Locations with Higher Risk of Arsenic Exposure

Arsenic occurs naturally in water, soil and bedrock and can be at high levels in certain regions of the United States. Arsenic is also released into the environment from human activities such as mining, agriculture, industrial activity or energy production. Find out if you live near a location with higher arsenic due to natural sources or human activities to be sure you know about all possible sources of arsenic in your world.

Where is the Arsenic?

Arsenic occurs naturally in water, soil and bedrock and can be at high levels in certain parts of the United States, particularly the West, the Midwest, parts of Texas and the Northeast.

Even so, arsenic can be a problem no matter where you live. Learn more about the land and water where you live and how you might also be exposed to arsenic through water, food and other sources.

In the U.S., high concentrations of naturally occurring arsenic are more common in the West, Midwest, parts of Texas, and Northeast, but can occur almost anywhere. This map shows the probability of arsenic in private well water greater than 10 parts per billion (ppb), the federal maximum contaminant level for arsenic in public water supplies (New Hampshire and New Jersey have adopted 5 ppb as their regulatory limit). Note: 1 ug/L is the same as 1 ppb. Remember, arsenic is not just a problem in those regions, so test your well for arsenic no matter where you live. Data and map from U.S. Geological Survey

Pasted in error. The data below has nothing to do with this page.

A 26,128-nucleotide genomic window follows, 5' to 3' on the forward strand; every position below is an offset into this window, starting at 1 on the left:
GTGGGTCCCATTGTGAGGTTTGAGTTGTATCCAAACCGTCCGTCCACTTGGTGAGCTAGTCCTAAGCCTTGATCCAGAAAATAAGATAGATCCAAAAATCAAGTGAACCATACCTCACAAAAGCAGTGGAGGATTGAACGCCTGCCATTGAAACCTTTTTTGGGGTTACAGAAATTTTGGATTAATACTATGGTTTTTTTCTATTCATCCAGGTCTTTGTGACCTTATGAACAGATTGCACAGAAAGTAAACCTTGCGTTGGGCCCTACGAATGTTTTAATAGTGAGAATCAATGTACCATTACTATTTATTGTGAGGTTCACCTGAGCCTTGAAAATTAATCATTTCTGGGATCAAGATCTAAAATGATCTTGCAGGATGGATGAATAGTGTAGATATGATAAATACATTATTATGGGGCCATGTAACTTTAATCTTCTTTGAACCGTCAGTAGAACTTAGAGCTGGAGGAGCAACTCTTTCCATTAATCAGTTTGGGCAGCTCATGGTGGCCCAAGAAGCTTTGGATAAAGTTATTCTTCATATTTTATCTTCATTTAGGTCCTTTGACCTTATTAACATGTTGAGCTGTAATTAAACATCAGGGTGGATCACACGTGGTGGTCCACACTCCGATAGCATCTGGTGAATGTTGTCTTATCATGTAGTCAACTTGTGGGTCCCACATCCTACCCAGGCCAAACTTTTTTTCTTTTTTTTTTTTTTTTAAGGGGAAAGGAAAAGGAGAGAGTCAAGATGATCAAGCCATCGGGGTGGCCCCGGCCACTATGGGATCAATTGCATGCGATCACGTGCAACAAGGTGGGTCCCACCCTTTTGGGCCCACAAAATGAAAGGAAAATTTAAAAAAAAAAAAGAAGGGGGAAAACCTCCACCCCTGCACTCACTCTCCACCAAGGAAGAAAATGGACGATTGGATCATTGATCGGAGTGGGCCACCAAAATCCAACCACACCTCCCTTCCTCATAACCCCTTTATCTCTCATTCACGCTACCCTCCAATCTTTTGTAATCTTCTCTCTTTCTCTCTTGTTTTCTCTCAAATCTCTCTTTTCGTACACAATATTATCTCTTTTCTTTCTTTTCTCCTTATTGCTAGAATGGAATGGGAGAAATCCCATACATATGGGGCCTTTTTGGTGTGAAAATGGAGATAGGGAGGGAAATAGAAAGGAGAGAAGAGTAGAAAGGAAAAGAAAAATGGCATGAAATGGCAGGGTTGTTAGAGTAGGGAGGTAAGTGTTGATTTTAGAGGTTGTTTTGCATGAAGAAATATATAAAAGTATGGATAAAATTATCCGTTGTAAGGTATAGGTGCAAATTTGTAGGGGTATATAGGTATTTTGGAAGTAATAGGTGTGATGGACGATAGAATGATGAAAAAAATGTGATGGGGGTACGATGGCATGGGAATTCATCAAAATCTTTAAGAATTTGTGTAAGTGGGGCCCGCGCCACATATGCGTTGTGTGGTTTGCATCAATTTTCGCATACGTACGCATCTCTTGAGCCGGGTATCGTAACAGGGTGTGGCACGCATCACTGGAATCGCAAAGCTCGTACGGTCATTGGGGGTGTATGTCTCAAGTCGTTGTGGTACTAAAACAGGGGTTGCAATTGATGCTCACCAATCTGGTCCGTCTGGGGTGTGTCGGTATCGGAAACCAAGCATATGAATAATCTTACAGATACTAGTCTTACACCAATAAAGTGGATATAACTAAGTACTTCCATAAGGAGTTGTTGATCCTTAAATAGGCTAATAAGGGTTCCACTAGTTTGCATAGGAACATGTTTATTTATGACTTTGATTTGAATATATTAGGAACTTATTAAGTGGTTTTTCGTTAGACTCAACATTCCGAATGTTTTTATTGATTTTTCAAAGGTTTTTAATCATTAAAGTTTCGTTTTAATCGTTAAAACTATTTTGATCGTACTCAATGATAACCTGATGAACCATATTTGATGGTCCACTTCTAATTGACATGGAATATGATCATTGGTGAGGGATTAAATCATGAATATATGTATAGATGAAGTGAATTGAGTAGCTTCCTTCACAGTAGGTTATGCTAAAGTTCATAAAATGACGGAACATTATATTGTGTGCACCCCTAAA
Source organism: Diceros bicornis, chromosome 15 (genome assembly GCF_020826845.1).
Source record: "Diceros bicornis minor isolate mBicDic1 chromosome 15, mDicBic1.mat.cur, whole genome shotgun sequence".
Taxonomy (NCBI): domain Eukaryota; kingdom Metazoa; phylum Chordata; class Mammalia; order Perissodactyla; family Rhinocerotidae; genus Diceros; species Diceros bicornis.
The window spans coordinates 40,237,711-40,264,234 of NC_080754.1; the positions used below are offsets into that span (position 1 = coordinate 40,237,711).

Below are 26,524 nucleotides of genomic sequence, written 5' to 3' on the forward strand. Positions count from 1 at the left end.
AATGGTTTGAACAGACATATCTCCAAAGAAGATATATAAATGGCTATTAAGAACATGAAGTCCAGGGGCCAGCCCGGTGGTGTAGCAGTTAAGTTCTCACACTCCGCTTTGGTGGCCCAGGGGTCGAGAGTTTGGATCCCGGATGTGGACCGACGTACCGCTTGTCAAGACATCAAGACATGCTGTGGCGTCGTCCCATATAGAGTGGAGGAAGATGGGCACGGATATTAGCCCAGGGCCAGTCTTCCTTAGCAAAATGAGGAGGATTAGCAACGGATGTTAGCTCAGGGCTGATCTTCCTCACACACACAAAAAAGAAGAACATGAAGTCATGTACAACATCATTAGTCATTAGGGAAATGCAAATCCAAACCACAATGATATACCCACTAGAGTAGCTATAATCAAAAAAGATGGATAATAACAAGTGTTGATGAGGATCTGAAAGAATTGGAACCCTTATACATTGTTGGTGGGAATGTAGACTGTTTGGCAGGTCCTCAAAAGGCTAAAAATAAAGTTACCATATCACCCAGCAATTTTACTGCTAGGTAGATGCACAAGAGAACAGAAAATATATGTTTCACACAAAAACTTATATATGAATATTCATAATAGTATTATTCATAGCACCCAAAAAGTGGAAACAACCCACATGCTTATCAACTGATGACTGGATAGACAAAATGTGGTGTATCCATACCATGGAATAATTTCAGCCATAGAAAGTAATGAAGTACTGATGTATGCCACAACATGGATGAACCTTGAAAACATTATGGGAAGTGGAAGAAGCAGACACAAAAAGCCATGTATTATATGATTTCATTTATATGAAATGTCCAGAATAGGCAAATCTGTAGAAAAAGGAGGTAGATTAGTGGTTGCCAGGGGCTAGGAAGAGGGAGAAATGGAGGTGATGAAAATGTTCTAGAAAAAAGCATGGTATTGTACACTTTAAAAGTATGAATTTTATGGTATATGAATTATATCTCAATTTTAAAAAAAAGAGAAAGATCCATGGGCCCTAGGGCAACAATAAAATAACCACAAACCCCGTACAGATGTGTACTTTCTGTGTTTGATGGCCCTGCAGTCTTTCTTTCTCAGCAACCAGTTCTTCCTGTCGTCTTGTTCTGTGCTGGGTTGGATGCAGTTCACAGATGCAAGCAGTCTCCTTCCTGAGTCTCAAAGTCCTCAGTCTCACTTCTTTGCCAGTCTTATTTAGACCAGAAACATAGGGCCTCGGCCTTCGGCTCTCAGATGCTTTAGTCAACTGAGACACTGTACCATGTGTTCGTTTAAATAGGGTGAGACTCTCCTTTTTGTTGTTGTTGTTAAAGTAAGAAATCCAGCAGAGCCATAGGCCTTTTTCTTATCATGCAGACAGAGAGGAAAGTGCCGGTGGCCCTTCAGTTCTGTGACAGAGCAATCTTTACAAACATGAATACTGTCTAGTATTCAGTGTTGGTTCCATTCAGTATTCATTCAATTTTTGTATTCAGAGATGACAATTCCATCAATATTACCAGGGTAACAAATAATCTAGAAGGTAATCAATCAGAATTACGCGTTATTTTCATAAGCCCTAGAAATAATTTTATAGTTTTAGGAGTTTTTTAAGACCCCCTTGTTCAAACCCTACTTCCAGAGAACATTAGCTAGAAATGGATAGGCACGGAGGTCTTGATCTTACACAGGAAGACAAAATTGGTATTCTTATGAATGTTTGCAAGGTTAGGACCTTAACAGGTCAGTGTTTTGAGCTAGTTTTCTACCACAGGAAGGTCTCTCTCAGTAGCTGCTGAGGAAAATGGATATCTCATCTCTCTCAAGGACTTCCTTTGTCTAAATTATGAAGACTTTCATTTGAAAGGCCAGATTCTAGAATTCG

Why do parts of the U.S. have higher arsenic?

Arsenic occurs naturally in water, soil and rocks in certain regions of the U.S. Mining, industrial work, energy production and farming can also cause high levels of arsenic in nearby areas.

warning sign

Arsenic levels in water and soil may be higher near:

  • Current or former metal processing operations, power plants or places that make cement;
  • Former fruit orchards treated with lead-arsenate pesticides;
  • Current or former metal ore mines;
  • Old landfills;
  • Hazardous waste Superfund sites that have arsenic.


Drink Safe Water

  • If you’re worried about arsenic where you live, contact your state health department or your local health department to learn more about the issue and ask if there could be arsenic in your soil or water.
  • Test your water for arsenic if you have a private well.
  • If you are on a public water supply (not a private well), ask your water provider for its “consumer confidence report” or “water quality report.”

Test Your Soil

  • Find out if your state has high levels of arsenic in the soil.
  • If you like to garden or have children who play outside, you may want to test your soil. Use the search term “soil testing” in your internet browser or check your state or Cooperative Extension Service websites.
  • Learn how to lower arsenic in homegrown veggies.
  • Teach kids to wash hands after playing in soil and before eating. Find out about other ways to keep your kids safe.

Be Proactive

“Know the land! Some places are more likely to have high levels of arsenic in their soil and water because of actions that have taken place there. To help improve your health, learn whether or not there are high levels of arsenic near you.”

Dr. Monica Ramirez-Andreotta, University of Arizona